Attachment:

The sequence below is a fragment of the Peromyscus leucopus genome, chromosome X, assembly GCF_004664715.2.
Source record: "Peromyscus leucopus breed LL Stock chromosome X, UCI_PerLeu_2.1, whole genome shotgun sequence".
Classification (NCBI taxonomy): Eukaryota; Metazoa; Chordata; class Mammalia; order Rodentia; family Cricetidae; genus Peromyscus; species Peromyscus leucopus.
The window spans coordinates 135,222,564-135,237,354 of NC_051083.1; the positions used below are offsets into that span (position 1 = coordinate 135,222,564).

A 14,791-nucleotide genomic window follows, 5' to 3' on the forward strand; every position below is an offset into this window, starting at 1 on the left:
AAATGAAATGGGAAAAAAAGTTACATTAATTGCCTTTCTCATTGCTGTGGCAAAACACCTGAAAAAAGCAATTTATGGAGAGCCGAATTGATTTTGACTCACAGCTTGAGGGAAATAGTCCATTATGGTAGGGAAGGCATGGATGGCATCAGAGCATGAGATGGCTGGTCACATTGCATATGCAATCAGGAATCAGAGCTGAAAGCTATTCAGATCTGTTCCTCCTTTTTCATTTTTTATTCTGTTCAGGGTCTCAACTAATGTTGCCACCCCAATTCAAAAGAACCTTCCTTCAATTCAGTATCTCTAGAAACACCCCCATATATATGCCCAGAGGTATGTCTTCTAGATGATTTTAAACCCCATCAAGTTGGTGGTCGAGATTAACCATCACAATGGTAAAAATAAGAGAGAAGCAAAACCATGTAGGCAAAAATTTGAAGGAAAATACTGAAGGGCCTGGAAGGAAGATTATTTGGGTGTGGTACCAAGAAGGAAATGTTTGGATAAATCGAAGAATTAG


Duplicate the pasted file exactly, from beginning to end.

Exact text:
The sequence below is a fragment of the Peromyscus leucopus genome, chromosome X, assembly GCF_004664715.2.
Source record: "Peromyscus leucopus breed LL Stock chromosome X, UCI_PerLeu_2.1, whole genome shotgun sequence".
Classification (NCBI taxonomy): Eukaryota; Metazoa; Chordata; class Mammalia; order Rodentia; family Cricetidae; genus Peromyscus; species Peromyscus leucopus.
The window spans coordinates 135,222,564-135,237,354 of NC_051083.1; the positions used below are offsets into that span (position 1 = coordinate 135,222,564).

A 14,791-nucleotide genomic window follows, 5' to 3' on the forward strand; every position below is an offset into this window, starting at 1 on the left:
AAATGAAATGGGAAAAAAAGTTACATTAATTGCCTTTCTCATTGCTGTGGCAAAACACCTGAAAAAAGCAATTTATGGAGAGCCGAATTGATTTTGACTCACAGCTTGAGGGAAATAGTCCATTATGGTAGGGAAGGCATGGATGGCATCAGAGCATGAGATGGCTGGTCACATTGCATATGCAATCAGGAATCAGAGCTGAAAGCTATTCAGATCTGTTCCTCCTTTTTCATTTTTTATTCTGTTCAGGGTCTCAACTAATGTTGCCACCCCAATTCAAAAGAACCTTCCTTCAATTCAGTATCTCTAGAAACACCCCCATATATATGCCCAGAGGTATGTCTTCTAGATGATTTTAAACCCCATCAAGTTGGTGGTCGAGATTAACCATCACAATGGTAAAAATAAGAGAGAAGCAAAACCATGTAGGCAAAAATTTGAAGGAAAATACTGAAGGGCCTGGAAGGAAGATTATTTGGGTGTGGTACCAAGAAGGAAATGTTTGGATAAATCGAAGAATTAG